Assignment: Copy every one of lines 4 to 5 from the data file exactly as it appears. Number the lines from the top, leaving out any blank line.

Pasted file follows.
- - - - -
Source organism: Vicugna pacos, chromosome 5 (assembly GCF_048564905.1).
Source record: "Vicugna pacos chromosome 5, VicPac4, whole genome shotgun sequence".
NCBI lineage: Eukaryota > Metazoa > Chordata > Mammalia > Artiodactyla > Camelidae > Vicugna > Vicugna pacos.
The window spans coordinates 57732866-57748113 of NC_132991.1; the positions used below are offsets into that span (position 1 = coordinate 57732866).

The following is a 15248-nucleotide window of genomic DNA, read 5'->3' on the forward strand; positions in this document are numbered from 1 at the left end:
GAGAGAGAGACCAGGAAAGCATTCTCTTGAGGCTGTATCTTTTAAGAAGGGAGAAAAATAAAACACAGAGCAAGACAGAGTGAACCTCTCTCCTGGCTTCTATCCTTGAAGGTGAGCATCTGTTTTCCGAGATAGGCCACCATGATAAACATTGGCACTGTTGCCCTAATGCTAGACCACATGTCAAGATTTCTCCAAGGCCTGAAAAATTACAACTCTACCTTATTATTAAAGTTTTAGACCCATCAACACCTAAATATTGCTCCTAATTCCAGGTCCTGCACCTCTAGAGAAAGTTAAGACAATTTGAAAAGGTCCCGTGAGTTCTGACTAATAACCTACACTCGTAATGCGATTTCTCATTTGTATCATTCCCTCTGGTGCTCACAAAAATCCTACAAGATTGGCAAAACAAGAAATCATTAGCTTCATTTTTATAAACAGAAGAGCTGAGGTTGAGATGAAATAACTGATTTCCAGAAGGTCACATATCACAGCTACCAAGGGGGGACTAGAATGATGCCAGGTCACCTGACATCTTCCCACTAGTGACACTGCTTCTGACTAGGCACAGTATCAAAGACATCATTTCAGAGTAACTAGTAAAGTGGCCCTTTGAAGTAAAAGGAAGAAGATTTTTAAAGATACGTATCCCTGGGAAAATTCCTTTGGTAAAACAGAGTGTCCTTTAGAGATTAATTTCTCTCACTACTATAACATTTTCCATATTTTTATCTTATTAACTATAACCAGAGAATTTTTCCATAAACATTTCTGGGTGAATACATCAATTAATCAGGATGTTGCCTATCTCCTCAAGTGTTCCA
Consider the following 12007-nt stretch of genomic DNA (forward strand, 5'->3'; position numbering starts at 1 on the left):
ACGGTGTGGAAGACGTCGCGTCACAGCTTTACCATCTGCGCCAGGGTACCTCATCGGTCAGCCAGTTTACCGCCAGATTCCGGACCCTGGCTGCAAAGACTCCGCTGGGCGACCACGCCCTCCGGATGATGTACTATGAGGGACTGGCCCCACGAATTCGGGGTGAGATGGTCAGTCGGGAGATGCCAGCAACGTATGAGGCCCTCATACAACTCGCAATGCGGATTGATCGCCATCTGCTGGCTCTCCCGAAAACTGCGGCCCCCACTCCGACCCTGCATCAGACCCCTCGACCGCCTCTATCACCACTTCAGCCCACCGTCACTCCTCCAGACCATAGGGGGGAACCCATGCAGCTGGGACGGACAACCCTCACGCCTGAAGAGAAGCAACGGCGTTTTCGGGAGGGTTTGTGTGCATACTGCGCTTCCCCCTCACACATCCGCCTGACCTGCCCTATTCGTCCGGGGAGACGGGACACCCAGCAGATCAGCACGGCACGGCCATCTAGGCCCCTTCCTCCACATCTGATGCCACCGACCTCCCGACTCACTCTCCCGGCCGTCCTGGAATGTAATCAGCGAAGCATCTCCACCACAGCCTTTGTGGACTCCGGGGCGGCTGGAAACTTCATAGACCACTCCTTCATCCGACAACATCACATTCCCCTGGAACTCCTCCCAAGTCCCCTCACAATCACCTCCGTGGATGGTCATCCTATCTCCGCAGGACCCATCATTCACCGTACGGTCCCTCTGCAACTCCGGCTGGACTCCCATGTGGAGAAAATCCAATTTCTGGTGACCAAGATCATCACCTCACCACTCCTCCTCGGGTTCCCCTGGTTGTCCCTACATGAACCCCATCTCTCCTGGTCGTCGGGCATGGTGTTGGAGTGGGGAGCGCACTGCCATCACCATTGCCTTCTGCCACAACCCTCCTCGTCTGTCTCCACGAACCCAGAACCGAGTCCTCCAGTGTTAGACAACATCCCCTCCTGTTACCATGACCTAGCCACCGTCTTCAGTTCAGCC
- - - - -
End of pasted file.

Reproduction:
The window spans coordinates 57732866-57748113 of NC_132991.1; the positions used below are offsets into that span (position 1 = coordinate 57732866).

The following is a 15248-nucleotide window of genomic DNA, read 5'->3' on the forward strand; positions in this document are numbered from 1 at the left end: